β Blog## JavaScript Katas: Missing values

## Intro π

## Understanding the Exerciseβ

### Today's exercise

## Thinking about the Solution π

## Implementation β

### Result

## Playground β½

## Next Part β‘οΈ

## Further Reading π

## Questions β

Problem solving is an important skill, for your career and your life in general.

That's why I take interesting katas of all levels, customize them and explain how to solve them.

First, we need to understand the exercise! If you don't understand it, you can't solve it!.

My personal method:

- Input: What do I put in?
- Output: What do I want to get out?

Today, another `7 kyu`

kata,
meaning we slightly increase the difficulty.

Source: Codewars

Write a function `missingValues`

, that accepts one parameter: `myArray`

.

Given an array of number, e.g. `[1, 1, 1, 2, 2, 3]`

,

find:

- the number
`x`

, that appears once, e.g.`3`

- the number
`y`

, that appears twice, e.g.`2`

and return the product `x`

* `x`

* `y`

, e.g. `18`

(=> `3 x 3 x 2`

).

Input: an array of numbers.

Output: a number.

I think I understand the exercise (= what I put into the function and what I want to get out of it).

Now, I need the specific steps to get from input to output.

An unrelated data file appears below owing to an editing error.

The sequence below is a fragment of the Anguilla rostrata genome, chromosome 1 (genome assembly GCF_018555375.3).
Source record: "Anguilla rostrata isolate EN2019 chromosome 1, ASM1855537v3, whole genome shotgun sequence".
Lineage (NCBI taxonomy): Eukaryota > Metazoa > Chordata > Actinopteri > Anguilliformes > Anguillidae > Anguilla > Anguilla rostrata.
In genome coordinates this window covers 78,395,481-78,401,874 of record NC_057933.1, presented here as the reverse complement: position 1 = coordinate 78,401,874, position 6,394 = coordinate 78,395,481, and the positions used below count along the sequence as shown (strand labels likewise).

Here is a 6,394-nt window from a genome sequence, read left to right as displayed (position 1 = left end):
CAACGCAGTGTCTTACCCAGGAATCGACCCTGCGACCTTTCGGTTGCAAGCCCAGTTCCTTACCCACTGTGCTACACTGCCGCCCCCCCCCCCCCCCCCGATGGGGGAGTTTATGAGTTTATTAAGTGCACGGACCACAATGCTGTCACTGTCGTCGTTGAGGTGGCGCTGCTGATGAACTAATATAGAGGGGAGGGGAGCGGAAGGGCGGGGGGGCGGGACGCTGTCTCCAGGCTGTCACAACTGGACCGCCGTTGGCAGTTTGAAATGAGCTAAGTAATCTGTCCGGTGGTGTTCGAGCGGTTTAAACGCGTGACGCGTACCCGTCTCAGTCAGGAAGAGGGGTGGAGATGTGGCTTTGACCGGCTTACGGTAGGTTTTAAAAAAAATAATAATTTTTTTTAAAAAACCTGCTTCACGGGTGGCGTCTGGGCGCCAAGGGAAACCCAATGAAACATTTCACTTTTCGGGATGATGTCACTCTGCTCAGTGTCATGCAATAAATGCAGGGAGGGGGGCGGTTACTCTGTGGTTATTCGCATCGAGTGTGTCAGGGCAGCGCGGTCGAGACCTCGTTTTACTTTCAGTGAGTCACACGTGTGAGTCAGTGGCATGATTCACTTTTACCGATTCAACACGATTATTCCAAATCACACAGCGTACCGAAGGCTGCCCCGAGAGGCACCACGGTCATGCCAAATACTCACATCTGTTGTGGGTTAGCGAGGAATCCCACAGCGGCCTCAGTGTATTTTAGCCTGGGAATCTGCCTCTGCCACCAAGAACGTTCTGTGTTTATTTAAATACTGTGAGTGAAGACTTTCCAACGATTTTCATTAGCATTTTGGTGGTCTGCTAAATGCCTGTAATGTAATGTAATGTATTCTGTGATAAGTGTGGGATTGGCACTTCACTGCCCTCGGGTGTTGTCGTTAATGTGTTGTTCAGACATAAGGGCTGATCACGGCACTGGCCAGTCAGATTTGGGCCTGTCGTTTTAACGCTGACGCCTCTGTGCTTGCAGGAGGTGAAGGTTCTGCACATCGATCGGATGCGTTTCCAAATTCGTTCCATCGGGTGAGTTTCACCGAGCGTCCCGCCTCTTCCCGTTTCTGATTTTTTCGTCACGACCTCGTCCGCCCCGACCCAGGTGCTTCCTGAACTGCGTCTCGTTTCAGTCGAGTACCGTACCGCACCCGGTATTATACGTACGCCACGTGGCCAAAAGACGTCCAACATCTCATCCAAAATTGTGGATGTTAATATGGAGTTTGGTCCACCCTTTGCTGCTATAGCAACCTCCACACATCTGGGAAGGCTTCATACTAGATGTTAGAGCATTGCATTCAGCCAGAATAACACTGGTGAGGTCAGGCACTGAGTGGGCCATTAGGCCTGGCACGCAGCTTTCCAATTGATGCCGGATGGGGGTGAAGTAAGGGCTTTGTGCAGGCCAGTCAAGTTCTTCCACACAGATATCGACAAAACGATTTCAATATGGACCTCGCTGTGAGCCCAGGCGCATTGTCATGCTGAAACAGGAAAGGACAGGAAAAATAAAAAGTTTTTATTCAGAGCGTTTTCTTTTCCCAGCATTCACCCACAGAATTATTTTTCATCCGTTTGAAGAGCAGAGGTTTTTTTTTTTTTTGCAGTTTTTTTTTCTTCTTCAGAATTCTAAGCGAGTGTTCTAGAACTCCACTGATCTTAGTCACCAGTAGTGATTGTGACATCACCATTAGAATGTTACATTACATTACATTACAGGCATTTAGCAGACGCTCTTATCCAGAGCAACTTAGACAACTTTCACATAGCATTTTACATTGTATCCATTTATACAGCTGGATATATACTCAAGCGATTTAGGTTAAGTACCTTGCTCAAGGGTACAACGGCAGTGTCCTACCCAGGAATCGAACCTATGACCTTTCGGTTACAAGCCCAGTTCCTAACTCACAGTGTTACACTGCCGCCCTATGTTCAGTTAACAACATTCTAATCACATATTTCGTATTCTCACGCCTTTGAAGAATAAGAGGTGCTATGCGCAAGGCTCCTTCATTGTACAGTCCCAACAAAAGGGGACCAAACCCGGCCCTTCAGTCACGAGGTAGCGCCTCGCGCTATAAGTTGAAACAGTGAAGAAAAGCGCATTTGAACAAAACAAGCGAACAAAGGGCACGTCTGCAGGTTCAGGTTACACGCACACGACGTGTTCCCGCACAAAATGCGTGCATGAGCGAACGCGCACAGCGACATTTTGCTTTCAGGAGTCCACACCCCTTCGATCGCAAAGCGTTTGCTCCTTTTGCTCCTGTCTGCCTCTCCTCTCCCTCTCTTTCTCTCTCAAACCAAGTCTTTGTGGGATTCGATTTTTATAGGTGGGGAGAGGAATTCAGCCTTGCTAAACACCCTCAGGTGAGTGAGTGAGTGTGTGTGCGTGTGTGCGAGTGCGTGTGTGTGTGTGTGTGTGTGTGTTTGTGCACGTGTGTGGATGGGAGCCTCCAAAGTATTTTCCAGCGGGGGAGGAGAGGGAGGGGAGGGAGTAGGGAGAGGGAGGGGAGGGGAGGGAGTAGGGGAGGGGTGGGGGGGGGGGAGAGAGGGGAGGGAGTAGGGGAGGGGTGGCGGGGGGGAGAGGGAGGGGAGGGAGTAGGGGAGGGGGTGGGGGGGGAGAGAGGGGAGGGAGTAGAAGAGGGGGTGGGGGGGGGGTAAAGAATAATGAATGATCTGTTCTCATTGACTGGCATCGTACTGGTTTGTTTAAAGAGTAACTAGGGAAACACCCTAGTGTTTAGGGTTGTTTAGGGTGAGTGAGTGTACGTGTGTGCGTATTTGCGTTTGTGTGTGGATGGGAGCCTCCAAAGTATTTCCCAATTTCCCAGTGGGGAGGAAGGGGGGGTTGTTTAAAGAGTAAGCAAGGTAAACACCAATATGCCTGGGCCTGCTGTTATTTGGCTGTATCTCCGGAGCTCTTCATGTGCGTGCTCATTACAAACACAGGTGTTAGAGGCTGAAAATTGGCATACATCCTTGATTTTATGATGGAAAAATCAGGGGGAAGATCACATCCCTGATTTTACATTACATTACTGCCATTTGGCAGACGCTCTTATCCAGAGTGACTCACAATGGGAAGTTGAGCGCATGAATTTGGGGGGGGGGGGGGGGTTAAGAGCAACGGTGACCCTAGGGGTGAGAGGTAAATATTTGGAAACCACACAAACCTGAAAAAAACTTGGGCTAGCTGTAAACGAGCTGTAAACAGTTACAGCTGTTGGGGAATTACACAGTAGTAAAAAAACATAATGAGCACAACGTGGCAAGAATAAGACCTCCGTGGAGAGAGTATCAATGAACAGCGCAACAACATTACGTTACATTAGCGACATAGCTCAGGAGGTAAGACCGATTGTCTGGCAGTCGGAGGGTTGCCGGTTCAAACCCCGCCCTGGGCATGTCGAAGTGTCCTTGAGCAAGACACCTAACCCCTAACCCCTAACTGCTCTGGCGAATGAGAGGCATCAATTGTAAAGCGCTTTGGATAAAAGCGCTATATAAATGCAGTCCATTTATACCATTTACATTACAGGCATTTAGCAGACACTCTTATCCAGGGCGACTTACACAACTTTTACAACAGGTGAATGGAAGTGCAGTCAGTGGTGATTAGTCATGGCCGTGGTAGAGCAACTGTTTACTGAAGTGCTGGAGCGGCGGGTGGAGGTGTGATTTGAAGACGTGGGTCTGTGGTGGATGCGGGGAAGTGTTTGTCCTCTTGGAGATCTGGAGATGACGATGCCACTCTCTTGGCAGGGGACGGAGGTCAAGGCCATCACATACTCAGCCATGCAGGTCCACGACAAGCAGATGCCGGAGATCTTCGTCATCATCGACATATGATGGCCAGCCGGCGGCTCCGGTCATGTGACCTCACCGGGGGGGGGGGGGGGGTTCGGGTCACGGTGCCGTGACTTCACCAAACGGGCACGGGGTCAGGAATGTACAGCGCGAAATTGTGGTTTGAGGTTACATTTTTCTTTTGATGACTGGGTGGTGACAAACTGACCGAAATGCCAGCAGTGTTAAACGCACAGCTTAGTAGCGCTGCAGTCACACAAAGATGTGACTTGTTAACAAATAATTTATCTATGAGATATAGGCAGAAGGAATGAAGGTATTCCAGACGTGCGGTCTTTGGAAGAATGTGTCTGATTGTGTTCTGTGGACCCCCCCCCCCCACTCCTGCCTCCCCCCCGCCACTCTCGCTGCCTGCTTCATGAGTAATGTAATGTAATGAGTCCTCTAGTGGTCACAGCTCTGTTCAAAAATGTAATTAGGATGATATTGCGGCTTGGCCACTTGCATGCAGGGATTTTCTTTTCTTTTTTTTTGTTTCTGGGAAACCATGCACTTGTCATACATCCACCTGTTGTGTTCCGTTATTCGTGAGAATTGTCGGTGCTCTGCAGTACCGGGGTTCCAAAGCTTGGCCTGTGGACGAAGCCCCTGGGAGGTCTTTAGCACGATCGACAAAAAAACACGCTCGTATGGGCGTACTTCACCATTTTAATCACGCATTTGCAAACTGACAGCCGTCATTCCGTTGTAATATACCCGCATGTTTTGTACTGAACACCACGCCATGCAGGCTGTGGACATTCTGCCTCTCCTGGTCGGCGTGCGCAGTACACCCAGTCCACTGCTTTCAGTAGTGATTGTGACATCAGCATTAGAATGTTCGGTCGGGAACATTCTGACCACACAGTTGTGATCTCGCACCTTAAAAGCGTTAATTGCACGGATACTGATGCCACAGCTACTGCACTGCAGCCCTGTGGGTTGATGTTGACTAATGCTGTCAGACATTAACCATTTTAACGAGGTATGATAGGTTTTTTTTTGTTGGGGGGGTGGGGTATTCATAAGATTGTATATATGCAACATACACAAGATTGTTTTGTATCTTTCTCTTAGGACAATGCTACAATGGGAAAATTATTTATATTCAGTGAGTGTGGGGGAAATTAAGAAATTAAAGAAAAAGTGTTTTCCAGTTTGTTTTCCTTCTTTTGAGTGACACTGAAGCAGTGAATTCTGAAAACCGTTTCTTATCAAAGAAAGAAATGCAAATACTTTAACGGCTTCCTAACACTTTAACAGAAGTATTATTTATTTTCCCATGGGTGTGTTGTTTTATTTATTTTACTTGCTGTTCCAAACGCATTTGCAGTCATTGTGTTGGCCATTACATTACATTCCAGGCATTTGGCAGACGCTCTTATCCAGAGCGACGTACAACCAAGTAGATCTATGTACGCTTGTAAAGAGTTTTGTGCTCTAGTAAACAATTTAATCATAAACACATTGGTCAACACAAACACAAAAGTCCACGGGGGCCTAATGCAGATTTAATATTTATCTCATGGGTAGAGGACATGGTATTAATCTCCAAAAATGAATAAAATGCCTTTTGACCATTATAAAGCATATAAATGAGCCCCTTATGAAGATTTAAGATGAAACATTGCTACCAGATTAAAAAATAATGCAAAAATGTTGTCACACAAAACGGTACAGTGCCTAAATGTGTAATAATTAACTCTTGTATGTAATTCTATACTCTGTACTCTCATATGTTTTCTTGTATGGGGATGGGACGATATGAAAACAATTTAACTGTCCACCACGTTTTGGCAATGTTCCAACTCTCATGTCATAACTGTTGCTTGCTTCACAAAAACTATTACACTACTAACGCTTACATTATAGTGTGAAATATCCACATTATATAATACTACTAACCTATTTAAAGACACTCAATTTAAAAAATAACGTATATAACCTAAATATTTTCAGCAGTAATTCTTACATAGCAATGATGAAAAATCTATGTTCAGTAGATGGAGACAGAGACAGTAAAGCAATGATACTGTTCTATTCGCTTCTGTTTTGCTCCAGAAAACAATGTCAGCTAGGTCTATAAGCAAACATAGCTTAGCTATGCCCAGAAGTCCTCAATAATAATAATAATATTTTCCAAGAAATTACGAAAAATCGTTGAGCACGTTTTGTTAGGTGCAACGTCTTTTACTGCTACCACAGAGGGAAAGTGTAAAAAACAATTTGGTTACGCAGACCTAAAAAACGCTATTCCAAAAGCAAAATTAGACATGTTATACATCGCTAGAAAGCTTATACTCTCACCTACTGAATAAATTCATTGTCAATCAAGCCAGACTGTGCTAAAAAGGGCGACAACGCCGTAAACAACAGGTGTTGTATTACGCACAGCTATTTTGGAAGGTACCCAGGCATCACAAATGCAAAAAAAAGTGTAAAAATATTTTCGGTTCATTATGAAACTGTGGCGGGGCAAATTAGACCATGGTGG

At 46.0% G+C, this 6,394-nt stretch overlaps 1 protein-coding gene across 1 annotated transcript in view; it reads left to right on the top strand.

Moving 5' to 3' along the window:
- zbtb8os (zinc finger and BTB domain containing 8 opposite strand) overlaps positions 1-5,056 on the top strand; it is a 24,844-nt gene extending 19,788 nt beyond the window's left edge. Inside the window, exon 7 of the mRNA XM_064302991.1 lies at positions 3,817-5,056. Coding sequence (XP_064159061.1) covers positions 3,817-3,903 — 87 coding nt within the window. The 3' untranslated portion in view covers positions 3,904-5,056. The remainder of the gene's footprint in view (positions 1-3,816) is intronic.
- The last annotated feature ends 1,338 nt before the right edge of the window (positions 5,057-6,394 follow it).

I try to do this in small baby steps:

- Find the number that appears once,
`x`

- Find the number that appears twice,
`y`

- Return the product of
`x * x * y`

Example:

- Input:
`[1, 1, 1, 2, 2, 3]`

- Find the number that appears once,
`x`

:`3`

- Find the number that appears twice,
`y`

:`2`

- Return the product of
`x * x * y`

:`18`

(=>`3 x 3 x 2`

) - Output:
`18`

β

```
function missingValues(myArray) {
// count amount of each number
const count = myArray.reduce(
(acc, cur) =>
acc.hasOwnProperty(cur)
? { ...acc, [cur]: acc[cur] + 1 }
: { ...acc, [cur]: 1 },
{}
);
// helper function to find the object key (= our number) that appears [amount] times
const appears = (amount) =>
Object.entries(count)
.filter(([key, value]) => value === amount)
.map((entry) => entry[0]);
return appears(1) * appears(1) * appears(2);
}
```

```
console.log([1, 1, 1, 2, 2, 3]);
// 18 β
console.log([6, 5, 4, 100, 6, 5, 4, 100, 6, 5, 4, 200]);
// 4000000 β
```

You can play around with the code here

Great work!

We learned how to use `reduce`

, `filter`

, `map`

, `hasOwnProperty`

, `Object.entries`

.

I hope you can use your new learnings to solve problems more easily!

Next time, we'll solve another interesting kata. Stay tuned!

If I should solve a specific kata, shoot me a message here.

If you want to read my latest stuff, get in touch with me!

- How often do you do katas?
- Which implementation do you like more? Why?
- Any alternative solution?

Hi! I'm Michael π I'm a Mentor & Senior Web Developer - I help you to reach your (career) goals.